3. Cell specialization and differentiation

Cell Specialisation

Specialised Cells

  • You, as a human being, are made from trillions of cells, but only of about 250 different types
  • A specialised cell is a cell that has a particular structure and composition of subcellular structures
  • Structural differences between different types of cells enable them to perform specific functions within the organism
  • Cells specialise by undergoing a process known as differentiation

Specialised Cells in Animals

The nerve cell

Nerve Cell, IGCSE & GCSE Biology revision notes

Nerve cells (neurones) have a characteristically elongated structure which allows them to coordinate information from the brain and spinal cord with the rest of the body

  • Function: conduction of impulses
  • Adaptations:
    • Has a cell body where most of the cellular structures are located and most protein synthesis occurs
    • Extensions of the cytoplasm from the cell body form dendrites (which receive signals) and axons (which transmit signals), allowing the neurone to communicate with other nerve cells, muscles and glands
    • The axon (the main extension of cytoplasm away from the cell body) is covered with a fatty sheath, which speeds up nerve impulses. Axons can be up to 1m long in some animals

Muscle cells

Muscle cells, IGCSE & GCSE Biology revision notes

Muscle cells contain layers of fibres which allow them to contract. The image above shows skeletal muscle cells

  • Function: contraction for movement
  • Adaptations:
    • There are three different types of muscle in animals: skeletal, smooth and cardiac (heart)
    • All muscle cells have layers of protein filaments in them. These layers can slide over each other causing muscle contraction
    • Muscle cells have a high density of mitochondria to provide sufficient energy (via respiration) for muscle contraction
    • Skeletal muscle cells fuse together during development to form multinucleated cells that contract in unison

A sperm cell

Sperm Cell, IGCSE & GCSE Biology revision notes

Sperm cells are mobile – their tail helps propel them forward in search of an egg to fertilise

  • Function: reproduction (pass on fathers genes)
  • Adaptations:
    • The head contains a nucleus which contains half the normal number of chromosomes (haploid, no chromosome pairs)
    • The acrosome in the head contains digestive enzymes that can break down the outer layer of an egg cell so that the haploid nucleus can enter to fuse with the egg’s nucleus
    • The mid-piece is packed with mitochondria to release energy (via respiration) for the tail
    • The tail rotates, propelling the sperm cell forwards (allowing it to move/swim)

Specialised Cells in Plants

A root hair cell

Root Hair Cell, IGCSE & GCSE Biology revision notes

The root hair is an extension of the cytoplasm, increasing the surface area of the cell in contact with the soil to maximise absorption of water and minerals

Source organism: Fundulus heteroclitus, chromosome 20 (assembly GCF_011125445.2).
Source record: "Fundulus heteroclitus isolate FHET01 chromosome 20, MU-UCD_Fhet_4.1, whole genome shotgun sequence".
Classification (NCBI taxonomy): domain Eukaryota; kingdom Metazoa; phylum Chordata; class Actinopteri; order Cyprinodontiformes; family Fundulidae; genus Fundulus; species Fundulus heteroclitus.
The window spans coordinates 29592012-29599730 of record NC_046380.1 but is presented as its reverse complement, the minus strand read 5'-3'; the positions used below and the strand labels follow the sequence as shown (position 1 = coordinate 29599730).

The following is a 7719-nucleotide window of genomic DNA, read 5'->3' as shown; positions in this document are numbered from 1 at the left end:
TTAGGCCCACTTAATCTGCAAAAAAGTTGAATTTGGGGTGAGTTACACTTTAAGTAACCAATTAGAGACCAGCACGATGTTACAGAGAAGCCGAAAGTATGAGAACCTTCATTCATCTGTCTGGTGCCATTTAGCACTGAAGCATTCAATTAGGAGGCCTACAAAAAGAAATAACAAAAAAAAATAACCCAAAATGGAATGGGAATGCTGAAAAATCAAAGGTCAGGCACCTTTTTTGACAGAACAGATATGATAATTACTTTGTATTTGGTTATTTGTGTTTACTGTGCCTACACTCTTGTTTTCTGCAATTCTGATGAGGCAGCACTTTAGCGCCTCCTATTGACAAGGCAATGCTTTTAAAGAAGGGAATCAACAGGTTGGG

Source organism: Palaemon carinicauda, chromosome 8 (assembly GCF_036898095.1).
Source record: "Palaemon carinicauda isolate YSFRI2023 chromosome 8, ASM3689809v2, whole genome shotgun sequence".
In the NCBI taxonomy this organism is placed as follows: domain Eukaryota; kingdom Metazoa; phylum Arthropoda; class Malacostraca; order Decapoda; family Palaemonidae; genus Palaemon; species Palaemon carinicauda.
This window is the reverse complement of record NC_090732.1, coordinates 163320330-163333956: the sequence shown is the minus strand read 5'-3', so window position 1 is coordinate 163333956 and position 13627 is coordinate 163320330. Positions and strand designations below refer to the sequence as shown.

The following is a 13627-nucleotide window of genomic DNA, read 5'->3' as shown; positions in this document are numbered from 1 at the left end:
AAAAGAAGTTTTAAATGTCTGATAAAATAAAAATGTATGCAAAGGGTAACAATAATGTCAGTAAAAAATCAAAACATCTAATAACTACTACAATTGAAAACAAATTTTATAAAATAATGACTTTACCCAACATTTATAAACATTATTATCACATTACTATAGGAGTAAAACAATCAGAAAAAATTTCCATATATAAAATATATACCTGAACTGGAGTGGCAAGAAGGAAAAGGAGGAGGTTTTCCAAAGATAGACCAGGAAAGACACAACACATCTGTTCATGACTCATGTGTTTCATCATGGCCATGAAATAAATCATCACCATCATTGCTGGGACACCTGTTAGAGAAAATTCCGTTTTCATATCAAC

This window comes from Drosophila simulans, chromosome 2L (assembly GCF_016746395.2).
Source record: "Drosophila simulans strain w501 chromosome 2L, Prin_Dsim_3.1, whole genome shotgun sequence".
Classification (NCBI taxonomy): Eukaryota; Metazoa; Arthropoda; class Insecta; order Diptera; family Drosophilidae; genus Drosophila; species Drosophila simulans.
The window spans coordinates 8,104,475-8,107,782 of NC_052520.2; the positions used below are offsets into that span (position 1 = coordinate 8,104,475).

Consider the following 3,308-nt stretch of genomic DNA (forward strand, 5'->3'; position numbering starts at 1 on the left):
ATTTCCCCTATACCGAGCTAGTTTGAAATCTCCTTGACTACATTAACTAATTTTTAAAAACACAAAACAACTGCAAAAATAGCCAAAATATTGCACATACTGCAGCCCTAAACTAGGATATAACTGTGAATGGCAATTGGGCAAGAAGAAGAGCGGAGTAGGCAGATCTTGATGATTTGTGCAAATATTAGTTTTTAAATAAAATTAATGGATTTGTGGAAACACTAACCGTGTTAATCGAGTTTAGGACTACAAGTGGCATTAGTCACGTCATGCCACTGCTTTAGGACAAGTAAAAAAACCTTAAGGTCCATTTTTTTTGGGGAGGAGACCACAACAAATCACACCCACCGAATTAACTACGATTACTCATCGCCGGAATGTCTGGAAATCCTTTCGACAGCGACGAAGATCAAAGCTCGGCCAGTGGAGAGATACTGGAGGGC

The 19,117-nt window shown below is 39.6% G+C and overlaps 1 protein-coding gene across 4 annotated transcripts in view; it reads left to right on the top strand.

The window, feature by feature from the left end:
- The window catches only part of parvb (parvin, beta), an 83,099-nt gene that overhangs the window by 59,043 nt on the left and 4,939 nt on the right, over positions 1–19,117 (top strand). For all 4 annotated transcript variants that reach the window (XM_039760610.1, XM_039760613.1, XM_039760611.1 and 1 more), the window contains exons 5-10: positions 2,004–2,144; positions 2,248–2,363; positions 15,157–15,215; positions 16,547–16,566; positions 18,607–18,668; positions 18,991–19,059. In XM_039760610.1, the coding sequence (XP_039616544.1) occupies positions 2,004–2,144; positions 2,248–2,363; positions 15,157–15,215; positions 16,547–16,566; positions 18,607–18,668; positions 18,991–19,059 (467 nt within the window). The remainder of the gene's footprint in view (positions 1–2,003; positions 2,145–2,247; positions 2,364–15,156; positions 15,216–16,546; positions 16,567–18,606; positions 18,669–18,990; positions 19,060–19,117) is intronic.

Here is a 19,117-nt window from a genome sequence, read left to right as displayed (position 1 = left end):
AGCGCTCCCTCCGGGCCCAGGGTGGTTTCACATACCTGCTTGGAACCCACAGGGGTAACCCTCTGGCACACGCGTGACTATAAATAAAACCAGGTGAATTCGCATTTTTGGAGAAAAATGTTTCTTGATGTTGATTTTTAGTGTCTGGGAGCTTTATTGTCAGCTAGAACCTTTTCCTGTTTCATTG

• Function: absorption of water and mineral ions from soil
  • Adaptations:
    • Root hair to increase surface area (SA) so the rate of water uptake by osmosis is greater (can absorb more water and ions than if SA were lower)
    • Thinner walls than other plant cells so that water can move through easily (due to shorter diffusion distance)
    • Permanent vacuole contains cell sap which is more concentrated than soil water, maintaining a water potential gradient
    • Mitochondria for active transport of mineral ions
    • Remember that chloroplasts are not found in these cells – there’s no light for photosynthesis underground!

A xylem vessel

Xylem Structure, IGCSE & GCSE Biology revision notes

Xylem cells lose their top and bottom walls to form a continuous tube through which water moves through from the roots to the leaves

  • Function: transport tissue for water and dissolved ions
  • Adaptations:
    • No top and bottom walls between cells to form continuous hollow tubes through which water is drawn upwards towards the leaves by transpiration
    • Cells are essentially dead, without organelles or cytoplasm, to allow free passage of water
    • Outer walls are thickened with a substance called lignin, strengthening the tubes, which helps support the plant

Phloem cells

Phloem cells, IGCSE & GCSE Biology revision notes

Phloem cells form tubes similar to xylem vessels, except the cells still retain some subcellular structures and are therefore living

  • Function: transport of dissolved sugars and amino acids
  • Adaptations:
    • Made of living cells (as opposed to xylem vessels which are made of dead cells) which are supported by companion cells
    • Cells are joined end-to-end and contain holes in the end cell walls (sieve plates) forming tubes which allow sugars and amino acids to flow easily through (by translocation)
    • Cells also have very few subcellular structures to aid the flow of materials

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